Burwell v. Hobby Lobby

What happened?

  • The owners of three closely held for-profit corporations hold Christian beliefs that life begins at conception.  The Affordable Care Act (Obamacare) requires employers insurance plans to cover women’s preventative care, which the Dept. of HHS determined to include 20 contraceptives, including four that may have the effect of preventing an already fertilized egg from attaching to the uterus, i.e., an “abortifacient”.
  • Hobby Lobby, a family-owned business (later joined by two other companies) filed for an injunction against HHS to stop the application of the contraceptive mandate with respect to the four abortifacients.  Their case was based on the Religious Freedom Restoration Act (RFRA) that prohibits the government from substantially burdening a person’s exercise of religion.  The injunction was denied at the District Court, which held that a for-profit corporation could not “engage in religious exercise.”  The Court of Appeals reversed and said that the businesses at issue were “persons” under the RFRA.

How did the Court rule?

  • By 5-4, the Supreme Court affirmed the Appeals Court, Hobby Lobby wins.  The RFRA was broadly written and protects the free exercise rights of closely held corporations and thus, the religious liberty of the humans who own and control them.
  • The text and congressional intent behind the RFRA is that a “corporation” can be a “person” (a point conceded by HHS).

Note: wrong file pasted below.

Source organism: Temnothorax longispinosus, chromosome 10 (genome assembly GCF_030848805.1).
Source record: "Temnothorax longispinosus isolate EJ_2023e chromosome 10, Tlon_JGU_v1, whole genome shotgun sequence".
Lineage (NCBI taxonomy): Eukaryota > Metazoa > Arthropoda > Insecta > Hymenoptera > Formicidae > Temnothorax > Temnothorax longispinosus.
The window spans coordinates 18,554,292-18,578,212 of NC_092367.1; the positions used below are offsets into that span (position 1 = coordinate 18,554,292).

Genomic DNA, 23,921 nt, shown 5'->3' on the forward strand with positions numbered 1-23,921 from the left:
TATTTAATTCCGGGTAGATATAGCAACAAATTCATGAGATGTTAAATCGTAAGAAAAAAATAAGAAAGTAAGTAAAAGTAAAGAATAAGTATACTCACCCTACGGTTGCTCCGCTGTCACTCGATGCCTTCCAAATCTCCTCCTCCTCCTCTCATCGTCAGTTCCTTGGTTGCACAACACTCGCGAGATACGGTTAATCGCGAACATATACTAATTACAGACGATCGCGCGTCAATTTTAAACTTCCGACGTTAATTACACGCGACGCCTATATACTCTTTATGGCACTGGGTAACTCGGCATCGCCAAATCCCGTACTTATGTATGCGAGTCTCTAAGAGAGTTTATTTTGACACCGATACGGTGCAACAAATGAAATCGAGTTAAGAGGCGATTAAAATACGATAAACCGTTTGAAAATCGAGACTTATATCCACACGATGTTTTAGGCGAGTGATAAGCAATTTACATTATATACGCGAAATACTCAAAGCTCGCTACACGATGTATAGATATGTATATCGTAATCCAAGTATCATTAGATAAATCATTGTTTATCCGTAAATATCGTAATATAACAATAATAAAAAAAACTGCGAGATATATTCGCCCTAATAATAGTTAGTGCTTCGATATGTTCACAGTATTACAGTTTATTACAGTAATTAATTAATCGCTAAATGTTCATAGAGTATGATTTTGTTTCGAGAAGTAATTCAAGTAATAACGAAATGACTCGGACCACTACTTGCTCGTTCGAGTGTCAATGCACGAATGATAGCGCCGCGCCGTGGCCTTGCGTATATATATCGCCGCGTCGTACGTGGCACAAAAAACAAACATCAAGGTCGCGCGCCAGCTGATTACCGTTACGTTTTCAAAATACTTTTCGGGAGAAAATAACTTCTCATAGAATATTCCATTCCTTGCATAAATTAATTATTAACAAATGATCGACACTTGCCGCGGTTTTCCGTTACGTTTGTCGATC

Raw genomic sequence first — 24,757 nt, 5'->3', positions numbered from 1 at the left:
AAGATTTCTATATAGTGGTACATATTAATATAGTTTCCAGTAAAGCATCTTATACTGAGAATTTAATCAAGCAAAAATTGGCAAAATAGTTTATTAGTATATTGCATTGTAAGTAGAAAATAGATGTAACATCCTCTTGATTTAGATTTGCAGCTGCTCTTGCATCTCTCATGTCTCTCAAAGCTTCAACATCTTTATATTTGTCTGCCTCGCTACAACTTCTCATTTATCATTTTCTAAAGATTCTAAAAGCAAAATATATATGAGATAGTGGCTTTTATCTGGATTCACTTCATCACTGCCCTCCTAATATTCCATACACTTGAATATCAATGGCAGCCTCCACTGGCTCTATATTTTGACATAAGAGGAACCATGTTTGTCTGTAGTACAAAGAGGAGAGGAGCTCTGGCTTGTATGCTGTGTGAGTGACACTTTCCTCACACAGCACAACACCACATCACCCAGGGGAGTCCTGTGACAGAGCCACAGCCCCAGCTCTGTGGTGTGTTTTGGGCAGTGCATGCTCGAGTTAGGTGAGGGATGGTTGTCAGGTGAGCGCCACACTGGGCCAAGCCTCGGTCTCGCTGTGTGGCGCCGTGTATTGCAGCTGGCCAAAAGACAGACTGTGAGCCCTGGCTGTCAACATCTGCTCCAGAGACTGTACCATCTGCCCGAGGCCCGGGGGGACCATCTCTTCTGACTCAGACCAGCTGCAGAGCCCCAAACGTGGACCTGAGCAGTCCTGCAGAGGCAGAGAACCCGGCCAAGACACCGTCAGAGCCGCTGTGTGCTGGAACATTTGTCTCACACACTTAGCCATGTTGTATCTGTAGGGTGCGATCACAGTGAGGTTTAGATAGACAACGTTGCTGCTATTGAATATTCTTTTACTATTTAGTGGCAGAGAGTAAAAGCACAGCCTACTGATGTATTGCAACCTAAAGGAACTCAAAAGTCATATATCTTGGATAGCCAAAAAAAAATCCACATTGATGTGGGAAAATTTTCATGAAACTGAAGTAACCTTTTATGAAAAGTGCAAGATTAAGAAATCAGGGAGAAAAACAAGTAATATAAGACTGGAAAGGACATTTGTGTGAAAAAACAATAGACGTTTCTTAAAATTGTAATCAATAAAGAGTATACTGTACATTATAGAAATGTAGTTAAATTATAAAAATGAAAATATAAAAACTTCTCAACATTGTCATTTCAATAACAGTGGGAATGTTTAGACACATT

• Under RFRA, a government action that places a “substantial burden” on religious exercise must be the least restrictive means of serving that interest.  HHS failed this test.

What did the dissent say?

  • The ruling allows corporations to opt out of any law they judge incompatible with their sincerely held religious beliefs.
  • The ruling accommodates the beliefs of a few, while ignoring the impact on thousands of employees who may not share their employer’s views.
  • For-profit corporations do not possess religious rights under the RFRA.

What does it mean?

  • The government cannot require closely held, for-profit corporations to provide contraceptives in violation of their free exercise of religion.
  • A small blow to Obamacare, which will now have to make changes in order to achieve its goal of employer health plans covering contraceptives by law.

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